Will the Internet’s .coke just be like New Coke?

So the big news of the week is that after years of debate, the folks at the Internet Corporation for Assigned Names and Numbers pretty much threw open the doors to any Internet extension in a Web address. 

That means that all the .com and .gov sites will soon be joined by, most likely, .coke, .google, .apple and so on.

The folks at ICANN were pretty darn happy with their decision. "ICANN has opened the Internet's naming system to unleash the global human imagination,” Rod Beckstrom, the group’s president and CEO, said in announcing the plan June 20. “Today's decision respects the rights of groups to create new Top Level Domains in any language or script. We hope this allows the domain name system to better serve all of mankind."

Related coverage:

ICANN approves plan to add brand-name domains

And why shouldn’t they be happy? Each application for one of those new generic Top Level Domains, or gTLDs, will cost $185,000. So we won’t be seeing any .momandpophardware domains anytime soon.

Even large cities will have trouble justifying spending that kind of money just to purchase .Miami or .Chicago. And given these tough economic times, I doubt even government agencies that do a lot of public outreach will bite. Do we really need NASA.nasa when we have NASA.gov? The Obama administration is trying to eliminate duplication in government websites, not create more of them.

ICANN says it already has a hundred applicants, though. It must be nice to be able to raise $18.5 million without lifting a finger. Well actually, board members had to raise their hands to vote at their Singapore meeting, so I suppose they at least had to do that.

What does this mean for the overall Internet? Normally I would say something both good and bad, but in this case I would say more accurately that it’s both good and indifferent.

The good thing is that people all around the world can now take ownership of their own little corner of the Internet, so long as they can afford to grab their slice of the pie — and, according to ICANN’s rules, show that they have the technical and operational abilities to run the domain.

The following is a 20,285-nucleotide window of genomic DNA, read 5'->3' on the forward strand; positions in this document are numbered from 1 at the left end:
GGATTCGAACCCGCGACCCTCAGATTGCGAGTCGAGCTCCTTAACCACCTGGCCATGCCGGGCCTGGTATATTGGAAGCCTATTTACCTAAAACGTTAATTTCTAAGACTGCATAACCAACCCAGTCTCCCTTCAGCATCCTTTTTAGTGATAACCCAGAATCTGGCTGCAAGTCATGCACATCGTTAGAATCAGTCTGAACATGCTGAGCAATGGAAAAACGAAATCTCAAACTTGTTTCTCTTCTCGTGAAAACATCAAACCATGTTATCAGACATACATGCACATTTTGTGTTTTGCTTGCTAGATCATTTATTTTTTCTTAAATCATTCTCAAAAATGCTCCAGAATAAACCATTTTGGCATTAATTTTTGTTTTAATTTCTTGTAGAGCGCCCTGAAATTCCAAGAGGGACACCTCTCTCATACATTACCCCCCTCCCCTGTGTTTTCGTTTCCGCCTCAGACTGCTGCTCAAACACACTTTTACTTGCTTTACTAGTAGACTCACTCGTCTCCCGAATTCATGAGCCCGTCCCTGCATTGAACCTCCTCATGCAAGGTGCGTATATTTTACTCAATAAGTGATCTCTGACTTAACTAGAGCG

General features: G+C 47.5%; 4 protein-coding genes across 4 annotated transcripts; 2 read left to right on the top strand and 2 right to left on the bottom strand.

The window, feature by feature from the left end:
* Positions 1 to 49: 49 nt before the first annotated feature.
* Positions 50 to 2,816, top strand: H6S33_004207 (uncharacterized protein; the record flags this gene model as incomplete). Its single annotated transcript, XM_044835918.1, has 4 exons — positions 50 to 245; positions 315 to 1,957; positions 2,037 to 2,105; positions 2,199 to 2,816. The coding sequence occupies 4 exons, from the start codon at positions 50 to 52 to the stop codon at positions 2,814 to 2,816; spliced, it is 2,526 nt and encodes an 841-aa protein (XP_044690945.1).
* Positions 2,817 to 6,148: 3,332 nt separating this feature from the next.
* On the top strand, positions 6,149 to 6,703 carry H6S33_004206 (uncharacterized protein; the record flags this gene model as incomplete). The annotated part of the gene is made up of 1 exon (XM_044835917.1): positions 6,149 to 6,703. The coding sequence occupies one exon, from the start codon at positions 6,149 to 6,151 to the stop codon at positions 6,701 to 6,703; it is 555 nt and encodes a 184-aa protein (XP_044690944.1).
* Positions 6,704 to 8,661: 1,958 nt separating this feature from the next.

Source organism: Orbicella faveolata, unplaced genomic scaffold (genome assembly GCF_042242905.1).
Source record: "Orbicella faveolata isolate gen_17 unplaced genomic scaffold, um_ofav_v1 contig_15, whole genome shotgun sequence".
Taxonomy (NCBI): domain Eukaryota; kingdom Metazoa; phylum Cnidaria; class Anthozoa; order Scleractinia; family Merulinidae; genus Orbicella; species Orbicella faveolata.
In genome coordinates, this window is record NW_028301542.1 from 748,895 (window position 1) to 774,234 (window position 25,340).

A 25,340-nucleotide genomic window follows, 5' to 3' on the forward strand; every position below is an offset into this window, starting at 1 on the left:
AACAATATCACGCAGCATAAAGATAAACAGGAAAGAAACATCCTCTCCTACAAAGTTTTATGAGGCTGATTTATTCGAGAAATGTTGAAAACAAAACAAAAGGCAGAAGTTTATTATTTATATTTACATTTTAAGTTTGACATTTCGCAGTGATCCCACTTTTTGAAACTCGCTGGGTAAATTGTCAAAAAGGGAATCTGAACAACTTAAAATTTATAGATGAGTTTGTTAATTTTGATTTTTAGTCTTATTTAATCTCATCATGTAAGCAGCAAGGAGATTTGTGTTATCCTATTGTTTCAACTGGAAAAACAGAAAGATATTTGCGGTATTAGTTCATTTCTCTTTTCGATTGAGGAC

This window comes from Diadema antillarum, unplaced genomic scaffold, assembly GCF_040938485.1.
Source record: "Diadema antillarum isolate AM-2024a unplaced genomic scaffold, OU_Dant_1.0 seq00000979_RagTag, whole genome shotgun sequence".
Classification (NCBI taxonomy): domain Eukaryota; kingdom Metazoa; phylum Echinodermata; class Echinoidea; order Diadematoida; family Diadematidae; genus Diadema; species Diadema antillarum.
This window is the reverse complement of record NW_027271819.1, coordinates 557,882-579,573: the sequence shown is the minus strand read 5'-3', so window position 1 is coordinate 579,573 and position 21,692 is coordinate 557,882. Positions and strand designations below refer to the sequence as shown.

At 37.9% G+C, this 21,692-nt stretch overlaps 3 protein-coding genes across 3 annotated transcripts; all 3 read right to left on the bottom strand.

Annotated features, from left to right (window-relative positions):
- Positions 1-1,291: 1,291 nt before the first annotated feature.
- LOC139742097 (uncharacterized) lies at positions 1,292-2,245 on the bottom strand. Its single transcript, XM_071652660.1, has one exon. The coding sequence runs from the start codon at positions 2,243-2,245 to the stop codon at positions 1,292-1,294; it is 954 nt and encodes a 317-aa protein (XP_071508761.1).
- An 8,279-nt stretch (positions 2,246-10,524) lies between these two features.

(In case you’re wondering, ICANN has built in some protections against the kind of domain-squatting that took place in the early days of the Web. Its gTLD Applicant Guidebook points out that applicants “are encouraged to identify possible regional, cultural, property interests, or other sensitivities regarding TLD strings and their uses,” and allows for third parties to file objections if they have a good reason. So it’s unlikely that someone might invest $185,000 in, say, buying .windows in hopes of selling it to Microsoft at a profit, or that PepsiCo might buy .coke just to start a corporate slap fight. Of course, these protections might be triggered with obvious, high-profile names, but who knows might happen with under-the-radar, up-and-coming properties.)

The new rules allow for domains to be written in Chinese, Japanese, Cyrillic, Arabic and dozens of other scripts. Some characters used in the new domains probably couldn’t be created on a standard English keyboard. But that’s fine. I’ve never felt that any one person, country or group should own the Internet. In fact, I question why we give ICANN so much authority, but that is a debate for another time.

On the indifference side of the coin, I don’t think very much will change. Sure, Coca-Cola will purchase .coke and Apple will buy .apple. They will more or less be forced to do it. But I doubt that they will put a huge marketing effort behind it since they already have great sites at their .com domain that everyone is already used to visiting.

Why force people to remember words in front and behind the dot? Then again, I can see some innovative companies like Facebook giving all of their users .facebook domain names tied to their user names, though very few companies will be in a unique position to do something like that.

The real winners in this may very well be search engines, because people may need to use them even more to find the content they are looking for if this elaborate new naming system catches on.

About the Author

John Breeden II is a freelance technology writer for GCN.


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